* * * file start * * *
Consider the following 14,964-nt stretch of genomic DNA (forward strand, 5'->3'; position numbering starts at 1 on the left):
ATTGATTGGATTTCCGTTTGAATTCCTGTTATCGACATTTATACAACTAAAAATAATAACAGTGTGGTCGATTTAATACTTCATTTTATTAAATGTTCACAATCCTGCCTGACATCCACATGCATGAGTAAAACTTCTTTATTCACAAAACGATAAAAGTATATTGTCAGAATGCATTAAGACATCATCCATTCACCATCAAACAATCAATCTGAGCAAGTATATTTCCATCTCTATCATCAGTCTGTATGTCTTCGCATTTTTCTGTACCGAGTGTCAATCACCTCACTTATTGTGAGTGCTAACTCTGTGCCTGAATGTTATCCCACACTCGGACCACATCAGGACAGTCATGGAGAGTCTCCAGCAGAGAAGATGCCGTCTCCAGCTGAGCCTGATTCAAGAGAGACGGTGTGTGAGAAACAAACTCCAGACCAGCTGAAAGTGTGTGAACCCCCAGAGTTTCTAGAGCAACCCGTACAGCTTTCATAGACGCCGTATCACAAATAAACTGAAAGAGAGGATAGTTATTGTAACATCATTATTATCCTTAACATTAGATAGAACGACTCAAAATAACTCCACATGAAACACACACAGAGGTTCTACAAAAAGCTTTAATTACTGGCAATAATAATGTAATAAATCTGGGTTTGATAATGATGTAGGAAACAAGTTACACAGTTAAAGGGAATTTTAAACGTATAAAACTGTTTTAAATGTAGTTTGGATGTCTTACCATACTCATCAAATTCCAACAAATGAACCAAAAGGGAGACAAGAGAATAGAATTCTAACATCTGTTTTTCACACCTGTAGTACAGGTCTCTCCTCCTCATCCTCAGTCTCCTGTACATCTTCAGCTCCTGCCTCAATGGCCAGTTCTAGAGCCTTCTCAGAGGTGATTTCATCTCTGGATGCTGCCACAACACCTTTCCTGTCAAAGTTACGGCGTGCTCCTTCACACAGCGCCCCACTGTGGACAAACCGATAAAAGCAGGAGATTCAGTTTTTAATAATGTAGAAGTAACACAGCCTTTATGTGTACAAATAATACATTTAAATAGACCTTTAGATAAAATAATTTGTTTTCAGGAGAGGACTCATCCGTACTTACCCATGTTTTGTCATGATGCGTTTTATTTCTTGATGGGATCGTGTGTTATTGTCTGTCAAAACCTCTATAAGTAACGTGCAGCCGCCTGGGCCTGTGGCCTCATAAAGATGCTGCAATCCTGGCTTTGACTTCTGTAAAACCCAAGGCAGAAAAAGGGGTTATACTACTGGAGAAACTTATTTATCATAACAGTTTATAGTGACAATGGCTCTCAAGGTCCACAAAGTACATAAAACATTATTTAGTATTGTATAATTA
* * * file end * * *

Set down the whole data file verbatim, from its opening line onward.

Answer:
Consider the following 14,964-nt stretch of genomic DNA (forward strand, 5'->3'; position numbering starts at 1 on the left):
ATTGATTGGATTTCCGTTTGAATTCCTGTTATCGACATTTATACAACTAAAAATAATAACAGTGTGGTCGATTTAATACTTCATTTTATTAAATGTTCACAATCCTGCCTGACATCCACATGCATGAGTAAAACTTCTTTATTCACAAAACGATAAAAGTATATTGTCAGAATGCATTAAGACATCATCCATTCACCATCAAACAATCAATCTGAGCAAGTATATTTCCATCTCTATCATCAGTCTGTATGTCTTCGCATTTTTCTGTACCGAGTGTCAATCACCTCACTTATTGTGAGTGCTAACTCTGTGCCTGAATGTTATCCCACACTCGGACCACATCAGGACAGTCATGGAGAGTCTCCAGCAGAGAAGATGCCGTCTCCAGCTGAGCCTGATTCAAGAGAGACGGTGTGTGAGAAACAAACTCCAGACCAGCTGAAAGTGTGTGAACCCCCAGAGTTTCTAGAGCAACCCGTACAGCTTTCATAGACGCCGTATCACAAATAAACTGAAAGAGAGGATAGTTATTGTAACATCATTATTATCCTTAACATTAGATAGAACGACTCAAAATAACTCCACATGAAACACACACAGAGGTTCTACAAAAAGCTTTAATTACTGGCAATAATAATGTAATAAATCTGGGTTTGATAATGATGTAGGAAACAAGTTACACAGTTAAAGGGAATTTTAAACGTATAAAACTGTTTTAAATGTAGTTTGGATGTCTTACCATACTCATCAAATTCCAACAAATGAACCAAAAGGGAGACAAGAGAATAGAATTCTAACATCTGTTTTTCACACCTGTAGTACAGGTCTCTCCTCCTCATCCTCAGTCTCCTGTACATCTTCAGCTCCTGCCTCAATGGCCAGTTCTAGAGCCTTCTCAGAGGTGATTTCATCTCTGGATGCTGCCACAACACCTTTCCTGTCAAAGTTACGGCGTGCTCCTTCACACAGCGCCCCACTGTGGACAAACCGATAAAAGCAGGAGATTCAGTTTTTAATAATGTAGAAGTAACACAGCCTTTATGTGTACAAATAATACATTTAAATAGACCTTTAGATAAAATAATTTGTTTTCAGGAGAGGACTCATCCGTACTTACCCATGTTTTGTCATGATGCGTTTTATTTCTTGATGGGATCGTGTGTTATTGTCTGTCAAAACCTCTATAAGTAACGTGCAGCCGCCTGGGCCTGTGGCCTCATAAAGATGCTGCAATCCTGGCTTTGACTTCTGTAAAACCCAAGGCAGAAAAAGGGGTTATACTACTGGAGAAACTTATTTATCATAACAGTTTATAGTGACAATGGCTCTCAAGGTCCACAAAGTACATAAAACATTATTTAGTATTGTATAATTA